By NATALIE GUYETTE
As the concept of home cooking regains its popularity, taking over pop culture, Internet blogging sites and bookstores everywhere, college students remain, for the most part, unchanged in their diets.
While cooking requires time, it provides a hearty meal as well as stress relief. The challenge of the semester is to bring some real, healthful cooking to the dorms! Here are some pointers and nutrition tips to prepare you for healthful cooking from Dr. Linda Gleason, the head of dietetics department.
Choosing a Recipe
Choose recipes with fewer ingredients to keep costs down. Pay mind to recipes that utilize basic, multipurpose ingredients that you will use later on. This may include basic vegetables, dairy products and legumes.
Rate Your Recipe
Gleason recommends choosing a recipe that is largely plant-based such as fruits, vegetables and legumes. Many ethnic recipes have healthy bases including many of these ingredients. Along with your plant-based ingredients, be sure to swap out your Crisco, butter or margarine for a more beneficial oil such as olive oil.
Before you cook, read through your recipe. Make sure all the directions are clear and you have all ingredients. Pick up any needed supplies at Goodwill.
Explore Food Blogs
There are millions of blogs all over the Web promoting healthy, easy recipes for all diets.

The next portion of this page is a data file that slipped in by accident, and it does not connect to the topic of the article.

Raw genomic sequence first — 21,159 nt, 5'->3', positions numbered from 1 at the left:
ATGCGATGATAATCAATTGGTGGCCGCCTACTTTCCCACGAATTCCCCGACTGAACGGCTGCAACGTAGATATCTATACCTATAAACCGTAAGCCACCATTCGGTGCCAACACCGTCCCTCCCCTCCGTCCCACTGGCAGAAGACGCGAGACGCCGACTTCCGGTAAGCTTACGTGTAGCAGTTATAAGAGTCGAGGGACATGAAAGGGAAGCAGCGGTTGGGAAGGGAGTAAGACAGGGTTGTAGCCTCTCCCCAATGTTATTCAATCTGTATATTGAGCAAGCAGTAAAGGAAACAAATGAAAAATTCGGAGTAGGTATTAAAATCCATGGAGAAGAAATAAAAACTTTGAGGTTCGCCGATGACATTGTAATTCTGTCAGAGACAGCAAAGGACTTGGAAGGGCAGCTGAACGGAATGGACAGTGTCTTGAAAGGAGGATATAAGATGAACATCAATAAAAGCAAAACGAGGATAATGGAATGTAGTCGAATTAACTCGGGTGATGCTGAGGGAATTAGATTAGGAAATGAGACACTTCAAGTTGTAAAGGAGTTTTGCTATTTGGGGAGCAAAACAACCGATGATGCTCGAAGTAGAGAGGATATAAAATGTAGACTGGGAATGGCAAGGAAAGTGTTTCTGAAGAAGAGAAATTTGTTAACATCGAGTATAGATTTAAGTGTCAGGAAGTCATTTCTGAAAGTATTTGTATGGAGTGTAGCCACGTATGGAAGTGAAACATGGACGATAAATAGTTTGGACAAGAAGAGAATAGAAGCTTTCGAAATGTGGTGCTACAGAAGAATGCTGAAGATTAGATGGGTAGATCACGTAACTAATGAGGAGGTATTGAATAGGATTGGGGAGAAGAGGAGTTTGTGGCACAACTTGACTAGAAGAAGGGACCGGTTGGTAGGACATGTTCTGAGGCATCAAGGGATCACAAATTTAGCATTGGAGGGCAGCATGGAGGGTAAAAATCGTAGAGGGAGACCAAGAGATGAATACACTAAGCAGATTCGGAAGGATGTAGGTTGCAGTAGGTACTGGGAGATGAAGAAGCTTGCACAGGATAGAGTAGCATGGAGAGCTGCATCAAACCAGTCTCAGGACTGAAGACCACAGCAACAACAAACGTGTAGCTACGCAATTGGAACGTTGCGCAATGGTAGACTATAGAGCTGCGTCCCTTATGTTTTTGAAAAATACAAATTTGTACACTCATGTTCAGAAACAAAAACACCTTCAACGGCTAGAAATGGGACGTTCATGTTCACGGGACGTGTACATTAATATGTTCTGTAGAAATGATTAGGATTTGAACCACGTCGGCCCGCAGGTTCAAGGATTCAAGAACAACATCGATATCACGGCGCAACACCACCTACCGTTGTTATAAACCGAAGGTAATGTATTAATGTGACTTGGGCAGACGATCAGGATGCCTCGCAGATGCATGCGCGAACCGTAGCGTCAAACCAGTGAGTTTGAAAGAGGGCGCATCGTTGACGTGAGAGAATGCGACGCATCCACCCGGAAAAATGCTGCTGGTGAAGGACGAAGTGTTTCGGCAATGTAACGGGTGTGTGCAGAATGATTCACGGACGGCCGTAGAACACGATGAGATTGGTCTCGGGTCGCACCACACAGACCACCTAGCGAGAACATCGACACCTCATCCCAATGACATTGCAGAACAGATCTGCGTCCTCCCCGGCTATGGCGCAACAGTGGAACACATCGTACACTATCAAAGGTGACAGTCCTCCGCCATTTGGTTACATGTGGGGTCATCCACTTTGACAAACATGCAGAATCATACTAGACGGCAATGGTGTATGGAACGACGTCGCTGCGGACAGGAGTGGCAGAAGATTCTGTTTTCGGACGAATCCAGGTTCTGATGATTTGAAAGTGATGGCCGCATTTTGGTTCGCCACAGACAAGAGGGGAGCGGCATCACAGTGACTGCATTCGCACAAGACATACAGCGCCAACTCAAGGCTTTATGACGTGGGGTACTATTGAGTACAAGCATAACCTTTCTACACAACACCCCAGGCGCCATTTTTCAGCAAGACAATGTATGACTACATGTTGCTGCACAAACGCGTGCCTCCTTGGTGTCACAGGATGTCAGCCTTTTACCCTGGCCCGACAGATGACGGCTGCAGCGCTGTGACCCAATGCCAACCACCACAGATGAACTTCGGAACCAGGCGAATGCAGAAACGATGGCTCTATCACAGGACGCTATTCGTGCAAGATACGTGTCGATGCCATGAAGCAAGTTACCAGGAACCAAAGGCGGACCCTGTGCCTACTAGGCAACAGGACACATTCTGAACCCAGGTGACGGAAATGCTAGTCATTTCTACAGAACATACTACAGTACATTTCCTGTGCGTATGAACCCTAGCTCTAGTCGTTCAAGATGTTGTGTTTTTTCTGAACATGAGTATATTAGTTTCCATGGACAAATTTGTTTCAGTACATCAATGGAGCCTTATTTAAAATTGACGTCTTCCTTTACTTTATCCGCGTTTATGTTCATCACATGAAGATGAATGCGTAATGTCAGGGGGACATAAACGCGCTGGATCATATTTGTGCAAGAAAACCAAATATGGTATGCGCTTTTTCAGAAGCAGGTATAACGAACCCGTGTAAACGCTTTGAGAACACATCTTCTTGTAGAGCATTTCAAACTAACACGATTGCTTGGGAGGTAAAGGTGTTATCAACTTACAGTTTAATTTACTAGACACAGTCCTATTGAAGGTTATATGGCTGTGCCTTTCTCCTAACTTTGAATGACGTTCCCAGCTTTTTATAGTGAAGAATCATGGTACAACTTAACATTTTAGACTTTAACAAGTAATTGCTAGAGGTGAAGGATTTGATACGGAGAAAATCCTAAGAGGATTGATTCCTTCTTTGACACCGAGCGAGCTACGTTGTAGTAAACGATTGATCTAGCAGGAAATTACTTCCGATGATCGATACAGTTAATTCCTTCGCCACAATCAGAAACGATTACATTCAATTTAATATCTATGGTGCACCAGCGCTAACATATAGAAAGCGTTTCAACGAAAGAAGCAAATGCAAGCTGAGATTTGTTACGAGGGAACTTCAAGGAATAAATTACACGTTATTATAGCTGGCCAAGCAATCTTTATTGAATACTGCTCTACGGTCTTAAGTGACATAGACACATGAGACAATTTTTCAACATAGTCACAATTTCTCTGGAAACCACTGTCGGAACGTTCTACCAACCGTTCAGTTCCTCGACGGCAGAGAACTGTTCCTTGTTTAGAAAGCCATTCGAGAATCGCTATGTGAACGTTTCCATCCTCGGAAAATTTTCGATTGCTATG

Remove yourself from the stereotypical college diet and try something new!
No time for meals? Many snacks can be nutritious as well. Dr. Gleason suggested nuts, which are satisfying, rich in vitamins and fiber, and tend to have self-regulating qualities (meaning it’s hard to overeat)! Other ideas include fruits, fruit leathers and whole grain granola bars such as Cliff, Kashi or Luna.
Leave enough time for yourself to make the recipe. You want to release the stress, not create more. No matter how much you may want a nice meal, it is not worth cramming in before class.
Be Mindful of Vital Nutrients
Gleason stressed the importance of iron and calcium in a female college student’s diet. Calcium builds bone mass and is only collected by the body until the ages of 25-30. This means you should consume dairy products and green leafy vegetables. “The greener the better,” Gleason said.
For the full Roasted Cauliflower Alfredo with Peas recipe click the link.